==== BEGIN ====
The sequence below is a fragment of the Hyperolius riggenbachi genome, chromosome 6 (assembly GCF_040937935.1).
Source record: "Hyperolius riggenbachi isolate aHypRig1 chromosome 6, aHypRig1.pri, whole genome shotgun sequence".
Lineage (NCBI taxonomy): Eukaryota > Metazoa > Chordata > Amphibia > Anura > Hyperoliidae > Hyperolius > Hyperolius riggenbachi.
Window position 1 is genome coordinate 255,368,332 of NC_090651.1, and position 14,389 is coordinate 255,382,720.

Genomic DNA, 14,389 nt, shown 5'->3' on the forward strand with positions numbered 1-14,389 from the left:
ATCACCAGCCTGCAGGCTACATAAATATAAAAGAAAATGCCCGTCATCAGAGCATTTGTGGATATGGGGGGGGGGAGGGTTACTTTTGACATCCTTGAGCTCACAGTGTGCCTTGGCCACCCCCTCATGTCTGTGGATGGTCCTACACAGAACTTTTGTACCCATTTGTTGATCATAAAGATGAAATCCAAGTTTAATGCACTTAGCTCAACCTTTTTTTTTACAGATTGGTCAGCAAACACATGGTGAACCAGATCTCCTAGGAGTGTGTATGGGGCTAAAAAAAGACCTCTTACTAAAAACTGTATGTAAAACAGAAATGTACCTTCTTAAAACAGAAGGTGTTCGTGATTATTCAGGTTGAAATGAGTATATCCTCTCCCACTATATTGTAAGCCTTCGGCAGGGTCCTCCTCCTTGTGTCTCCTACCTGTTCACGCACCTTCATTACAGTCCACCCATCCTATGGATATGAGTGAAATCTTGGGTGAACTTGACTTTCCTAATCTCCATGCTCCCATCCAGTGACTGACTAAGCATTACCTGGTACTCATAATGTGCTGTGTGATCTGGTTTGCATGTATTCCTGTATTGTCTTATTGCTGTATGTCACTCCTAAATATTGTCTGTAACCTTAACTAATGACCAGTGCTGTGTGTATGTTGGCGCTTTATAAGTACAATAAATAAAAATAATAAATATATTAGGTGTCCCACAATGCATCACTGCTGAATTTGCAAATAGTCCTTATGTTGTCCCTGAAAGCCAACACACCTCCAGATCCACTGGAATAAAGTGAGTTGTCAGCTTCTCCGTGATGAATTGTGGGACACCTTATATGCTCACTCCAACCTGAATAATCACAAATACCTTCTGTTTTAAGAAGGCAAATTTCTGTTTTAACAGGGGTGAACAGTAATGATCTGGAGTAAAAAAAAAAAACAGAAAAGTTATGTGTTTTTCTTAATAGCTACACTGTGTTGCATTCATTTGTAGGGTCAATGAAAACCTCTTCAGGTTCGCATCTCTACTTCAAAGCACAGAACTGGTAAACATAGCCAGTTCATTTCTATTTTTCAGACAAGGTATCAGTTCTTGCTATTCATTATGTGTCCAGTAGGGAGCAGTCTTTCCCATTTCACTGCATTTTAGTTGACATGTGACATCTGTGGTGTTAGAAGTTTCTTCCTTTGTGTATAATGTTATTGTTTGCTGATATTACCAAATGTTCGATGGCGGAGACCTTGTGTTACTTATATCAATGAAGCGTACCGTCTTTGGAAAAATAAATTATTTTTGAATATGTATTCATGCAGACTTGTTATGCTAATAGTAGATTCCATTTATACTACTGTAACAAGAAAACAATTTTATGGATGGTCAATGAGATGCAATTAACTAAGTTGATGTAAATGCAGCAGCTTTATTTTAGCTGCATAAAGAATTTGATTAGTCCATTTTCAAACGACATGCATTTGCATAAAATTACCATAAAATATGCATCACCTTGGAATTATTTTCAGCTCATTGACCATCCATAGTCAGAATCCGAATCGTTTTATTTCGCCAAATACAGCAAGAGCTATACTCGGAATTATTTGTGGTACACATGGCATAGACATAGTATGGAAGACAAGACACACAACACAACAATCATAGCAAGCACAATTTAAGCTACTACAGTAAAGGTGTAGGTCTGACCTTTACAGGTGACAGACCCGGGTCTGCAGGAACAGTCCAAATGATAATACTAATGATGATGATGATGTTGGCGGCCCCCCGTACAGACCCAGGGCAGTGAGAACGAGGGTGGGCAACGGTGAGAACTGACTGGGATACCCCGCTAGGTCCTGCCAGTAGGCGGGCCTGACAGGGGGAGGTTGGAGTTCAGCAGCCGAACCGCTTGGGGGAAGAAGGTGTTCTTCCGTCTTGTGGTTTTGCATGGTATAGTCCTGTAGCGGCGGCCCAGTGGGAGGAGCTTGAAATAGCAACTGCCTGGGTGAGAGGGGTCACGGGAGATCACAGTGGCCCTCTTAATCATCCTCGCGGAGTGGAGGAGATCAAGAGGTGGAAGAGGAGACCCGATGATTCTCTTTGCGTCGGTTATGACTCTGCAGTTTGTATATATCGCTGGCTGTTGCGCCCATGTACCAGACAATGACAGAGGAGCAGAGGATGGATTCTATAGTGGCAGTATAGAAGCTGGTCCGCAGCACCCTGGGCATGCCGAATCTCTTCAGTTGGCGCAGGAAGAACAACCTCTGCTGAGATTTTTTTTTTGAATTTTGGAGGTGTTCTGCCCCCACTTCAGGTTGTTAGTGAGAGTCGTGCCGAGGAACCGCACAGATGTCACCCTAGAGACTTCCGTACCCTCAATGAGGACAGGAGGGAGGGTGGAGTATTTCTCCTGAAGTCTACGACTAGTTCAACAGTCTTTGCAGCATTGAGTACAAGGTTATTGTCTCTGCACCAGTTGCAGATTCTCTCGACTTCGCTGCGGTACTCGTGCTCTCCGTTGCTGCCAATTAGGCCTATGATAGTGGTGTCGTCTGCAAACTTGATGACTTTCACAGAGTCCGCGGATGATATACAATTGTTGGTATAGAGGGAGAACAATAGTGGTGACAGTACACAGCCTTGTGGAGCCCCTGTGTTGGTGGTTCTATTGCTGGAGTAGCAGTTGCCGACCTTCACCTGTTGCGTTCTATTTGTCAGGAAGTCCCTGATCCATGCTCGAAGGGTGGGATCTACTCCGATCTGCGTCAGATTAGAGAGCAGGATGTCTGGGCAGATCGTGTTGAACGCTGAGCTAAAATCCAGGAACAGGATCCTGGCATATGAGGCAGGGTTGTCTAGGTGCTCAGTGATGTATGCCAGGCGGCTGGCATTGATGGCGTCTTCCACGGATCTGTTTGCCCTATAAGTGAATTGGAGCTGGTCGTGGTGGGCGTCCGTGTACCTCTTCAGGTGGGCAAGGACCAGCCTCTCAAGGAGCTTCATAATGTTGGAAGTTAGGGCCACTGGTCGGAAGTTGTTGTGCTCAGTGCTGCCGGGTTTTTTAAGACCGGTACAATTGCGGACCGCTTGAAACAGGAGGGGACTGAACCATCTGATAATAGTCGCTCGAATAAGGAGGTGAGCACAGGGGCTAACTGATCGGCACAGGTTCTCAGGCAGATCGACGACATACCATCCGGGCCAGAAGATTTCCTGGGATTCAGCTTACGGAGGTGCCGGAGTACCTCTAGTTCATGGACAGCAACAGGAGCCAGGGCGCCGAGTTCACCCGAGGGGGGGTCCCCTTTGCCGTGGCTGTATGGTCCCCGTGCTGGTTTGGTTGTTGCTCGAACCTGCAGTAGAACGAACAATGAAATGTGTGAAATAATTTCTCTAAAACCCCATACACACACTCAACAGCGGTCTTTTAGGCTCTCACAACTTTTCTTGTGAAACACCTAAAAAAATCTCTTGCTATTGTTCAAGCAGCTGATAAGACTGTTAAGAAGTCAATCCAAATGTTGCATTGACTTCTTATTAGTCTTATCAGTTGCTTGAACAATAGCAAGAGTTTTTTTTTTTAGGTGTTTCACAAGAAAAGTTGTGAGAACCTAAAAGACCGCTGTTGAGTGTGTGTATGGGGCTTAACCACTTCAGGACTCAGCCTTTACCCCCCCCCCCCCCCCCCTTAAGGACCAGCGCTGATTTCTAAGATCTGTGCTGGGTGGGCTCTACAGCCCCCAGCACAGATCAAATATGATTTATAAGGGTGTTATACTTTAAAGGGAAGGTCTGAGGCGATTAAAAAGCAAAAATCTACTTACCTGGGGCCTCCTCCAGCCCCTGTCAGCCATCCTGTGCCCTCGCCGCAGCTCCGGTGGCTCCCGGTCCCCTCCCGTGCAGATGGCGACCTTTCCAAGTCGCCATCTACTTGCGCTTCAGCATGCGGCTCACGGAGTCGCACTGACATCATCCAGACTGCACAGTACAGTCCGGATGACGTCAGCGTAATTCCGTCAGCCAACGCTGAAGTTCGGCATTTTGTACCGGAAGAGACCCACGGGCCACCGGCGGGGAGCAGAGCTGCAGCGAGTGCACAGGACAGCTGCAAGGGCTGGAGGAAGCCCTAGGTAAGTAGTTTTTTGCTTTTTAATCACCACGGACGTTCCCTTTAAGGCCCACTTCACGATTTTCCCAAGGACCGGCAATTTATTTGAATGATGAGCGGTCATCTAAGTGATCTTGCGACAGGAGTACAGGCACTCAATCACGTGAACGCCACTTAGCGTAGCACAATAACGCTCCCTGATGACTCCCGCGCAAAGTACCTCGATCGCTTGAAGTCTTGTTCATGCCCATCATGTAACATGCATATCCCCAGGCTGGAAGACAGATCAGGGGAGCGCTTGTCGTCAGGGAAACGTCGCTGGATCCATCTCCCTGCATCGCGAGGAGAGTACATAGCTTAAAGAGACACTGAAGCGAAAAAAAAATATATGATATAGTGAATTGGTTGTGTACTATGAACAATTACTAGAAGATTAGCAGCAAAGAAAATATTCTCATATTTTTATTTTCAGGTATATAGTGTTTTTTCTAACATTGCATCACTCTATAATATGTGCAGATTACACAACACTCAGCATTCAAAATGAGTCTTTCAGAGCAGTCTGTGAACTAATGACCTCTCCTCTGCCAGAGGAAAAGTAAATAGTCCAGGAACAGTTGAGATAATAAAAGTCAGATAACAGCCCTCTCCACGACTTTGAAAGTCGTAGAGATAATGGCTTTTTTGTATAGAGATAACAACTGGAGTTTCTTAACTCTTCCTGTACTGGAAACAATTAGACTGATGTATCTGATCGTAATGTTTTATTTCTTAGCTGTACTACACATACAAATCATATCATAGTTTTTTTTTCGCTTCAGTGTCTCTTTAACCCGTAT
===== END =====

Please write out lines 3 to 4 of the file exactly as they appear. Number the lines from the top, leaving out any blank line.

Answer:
Lineage (NCBI taxonomy): Eukaryota > Metazoa > Chordata > Amphibia > Anura > Hyperoliidae > Hyperolius > Hyperolius riggenbachi.
Window position 1 is genome coordinate 255,368,332 of NC_090651.1, and position 14,389 is coordinate 255,382,720.